AMERICAN CANYON -- The amount of wine-oriented storage and production space in southern Napa Valley could increase by 2.7 million square feet, or by almost a quarter, in the next few years with a half-dozen projects under construction and in the works.

These projects are coming at a time when the local wine industry has been growing quickly and a longstanding land-use dispute between American Canyon and the county of Napa over the millions of square feet and hundreds of acres of commercial space and land near Napa County Airport appears to be nearing resolution.

Commercial real estate brokerages estimate third-quarter vacancy for about 11 million square feet of industrial space in the south county business parks -- not including 700,000 square feet on the Napa Pipe property -- ranged from 4.8 percent, according to Keegan & Coppin, to more than 8 percent, according to Grubb & Ellis.

Napa-based Biagi Bros. Transportation & Warehousing obtained grading permits just issued for a 650,000-square-foot distribution facility to be built on Green Island Road in American Canyon to serve Jackson Wine Estates.

Santa Rosa-based Jackson plans to consolidate about a dozen warehouses from around the North Coast to the southern Napa Valley location, which would be served by rail. It’s part of industrial-zoned land north of Green Island Road that American Canyon annexed a few years ago.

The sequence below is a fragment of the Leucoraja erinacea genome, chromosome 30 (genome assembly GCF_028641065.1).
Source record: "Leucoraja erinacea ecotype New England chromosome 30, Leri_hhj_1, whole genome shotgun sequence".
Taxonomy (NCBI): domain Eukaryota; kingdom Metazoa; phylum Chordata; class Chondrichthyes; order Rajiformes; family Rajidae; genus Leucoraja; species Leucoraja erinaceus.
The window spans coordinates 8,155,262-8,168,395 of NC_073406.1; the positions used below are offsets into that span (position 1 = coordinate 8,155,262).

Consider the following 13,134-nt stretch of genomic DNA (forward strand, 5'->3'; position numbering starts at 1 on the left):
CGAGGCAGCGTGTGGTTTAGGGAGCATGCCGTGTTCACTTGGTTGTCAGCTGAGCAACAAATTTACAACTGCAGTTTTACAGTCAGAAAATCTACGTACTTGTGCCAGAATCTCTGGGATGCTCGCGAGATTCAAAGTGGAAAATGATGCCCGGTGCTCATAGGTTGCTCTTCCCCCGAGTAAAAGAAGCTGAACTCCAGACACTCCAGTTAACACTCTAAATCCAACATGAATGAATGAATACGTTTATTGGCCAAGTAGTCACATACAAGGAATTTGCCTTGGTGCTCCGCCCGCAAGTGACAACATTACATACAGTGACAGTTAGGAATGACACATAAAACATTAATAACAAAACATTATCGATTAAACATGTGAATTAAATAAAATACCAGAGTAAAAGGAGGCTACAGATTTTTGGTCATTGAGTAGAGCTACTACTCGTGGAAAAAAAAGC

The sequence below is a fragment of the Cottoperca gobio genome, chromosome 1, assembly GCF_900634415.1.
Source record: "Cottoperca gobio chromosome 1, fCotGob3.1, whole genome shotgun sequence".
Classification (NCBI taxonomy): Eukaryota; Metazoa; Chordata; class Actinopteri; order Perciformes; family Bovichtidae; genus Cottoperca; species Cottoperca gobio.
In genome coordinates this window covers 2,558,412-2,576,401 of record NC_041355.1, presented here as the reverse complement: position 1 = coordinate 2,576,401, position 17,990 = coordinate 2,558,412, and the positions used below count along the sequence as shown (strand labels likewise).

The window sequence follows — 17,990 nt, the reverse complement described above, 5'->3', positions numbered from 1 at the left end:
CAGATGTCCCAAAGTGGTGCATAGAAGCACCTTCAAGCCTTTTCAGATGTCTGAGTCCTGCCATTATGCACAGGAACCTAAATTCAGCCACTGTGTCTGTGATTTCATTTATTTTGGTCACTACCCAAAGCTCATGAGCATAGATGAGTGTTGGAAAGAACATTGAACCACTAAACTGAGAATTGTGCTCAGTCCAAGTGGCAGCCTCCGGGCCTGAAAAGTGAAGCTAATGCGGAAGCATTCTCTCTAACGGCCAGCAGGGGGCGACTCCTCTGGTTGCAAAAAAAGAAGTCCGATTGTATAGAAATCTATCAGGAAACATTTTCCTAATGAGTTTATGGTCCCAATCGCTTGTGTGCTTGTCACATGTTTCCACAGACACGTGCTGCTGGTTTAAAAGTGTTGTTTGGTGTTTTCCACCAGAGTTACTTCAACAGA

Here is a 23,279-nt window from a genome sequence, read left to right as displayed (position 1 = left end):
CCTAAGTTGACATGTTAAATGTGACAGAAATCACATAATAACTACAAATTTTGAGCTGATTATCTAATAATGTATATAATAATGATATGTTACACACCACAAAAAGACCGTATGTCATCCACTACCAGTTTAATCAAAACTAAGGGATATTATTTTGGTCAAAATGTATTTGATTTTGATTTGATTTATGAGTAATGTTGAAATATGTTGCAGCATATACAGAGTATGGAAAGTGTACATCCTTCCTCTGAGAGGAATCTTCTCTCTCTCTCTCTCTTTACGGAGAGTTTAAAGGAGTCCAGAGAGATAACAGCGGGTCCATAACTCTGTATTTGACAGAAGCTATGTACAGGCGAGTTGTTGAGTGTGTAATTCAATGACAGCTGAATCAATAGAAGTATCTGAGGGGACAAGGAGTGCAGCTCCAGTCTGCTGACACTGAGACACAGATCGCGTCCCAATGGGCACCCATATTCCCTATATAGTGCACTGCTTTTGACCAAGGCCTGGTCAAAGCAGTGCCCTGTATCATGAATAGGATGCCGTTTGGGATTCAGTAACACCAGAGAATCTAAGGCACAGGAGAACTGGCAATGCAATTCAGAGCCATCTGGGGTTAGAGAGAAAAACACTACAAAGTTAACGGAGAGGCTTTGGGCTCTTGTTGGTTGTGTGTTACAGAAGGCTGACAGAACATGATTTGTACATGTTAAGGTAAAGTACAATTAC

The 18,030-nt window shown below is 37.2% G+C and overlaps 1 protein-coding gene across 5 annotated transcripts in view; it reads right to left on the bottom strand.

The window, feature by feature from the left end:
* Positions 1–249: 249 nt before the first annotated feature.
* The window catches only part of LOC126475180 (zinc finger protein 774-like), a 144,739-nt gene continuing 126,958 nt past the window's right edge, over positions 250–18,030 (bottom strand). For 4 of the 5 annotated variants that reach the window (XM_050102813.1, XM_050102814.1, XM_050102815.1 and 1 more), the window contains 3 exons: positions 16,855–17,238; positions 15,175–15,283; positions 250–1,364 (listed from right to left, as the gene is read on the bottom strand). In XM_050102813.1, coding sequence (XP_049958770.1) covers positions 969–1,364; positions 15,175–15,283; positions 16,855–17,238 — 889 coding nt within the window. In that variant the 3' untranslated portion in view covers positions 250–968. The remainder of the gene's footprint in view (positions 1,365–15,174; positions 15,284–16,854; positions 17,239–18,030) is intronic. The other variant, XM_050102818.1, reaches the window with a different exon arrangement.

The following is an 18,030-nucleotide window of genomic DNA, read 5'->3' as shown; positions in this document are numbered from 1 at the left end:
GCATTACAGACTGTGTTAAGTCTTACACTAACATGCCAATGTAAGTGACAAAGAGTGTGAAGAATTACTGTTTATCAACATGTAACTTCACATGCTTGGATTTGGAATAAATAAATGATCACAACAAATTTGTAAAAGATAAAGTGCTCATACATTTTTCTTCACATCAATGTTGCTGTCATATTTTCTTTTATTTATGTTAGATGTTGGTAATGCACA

Stravinski Development of Madera just finished a 411,000-square-foot wine-oriented warehouse on Hanna Court off Green Island Road and plans to complete a 308,000-square-foot warehouse next to it in March.

Veteran property brokers recall a similar situation in the early part of the decade, when the south county area had 1 million square feet of new space vacant. “It’s a lot of space for our market,” said Bret DeMartini of Grubb & Ellis.

However, they note that it may take until spring to know whether the slower activity in warehouse demand for large new spaces is because of changes in financial markets or the seasonal lull in wine warehouse leasing after harvest.

“We’re in a lull period in which the market has cooled off and people are assessing where their finances are,” said Mike Miller of Keegan & Coppin.

A few other large projects are part of land mostly at the northern and eastern periphery the city hopes to annex under an agreement the City Council and county Board of Supervisors approved this summer. That growth plan was reinforced by the Nov. 4 passage of Measure P, which bolstered protections for open space and agricultural preserve land.

Part of the deal would lock the city’s expanded urban limit line and sphere of influence, which control how much the city can grow, through 2030, according to the document. Also included are provisions for how the city would extend water services to new projects in the area, a heated point of contention between the city and the county in recent years, and how the city and county would divide tax revenue from the properties.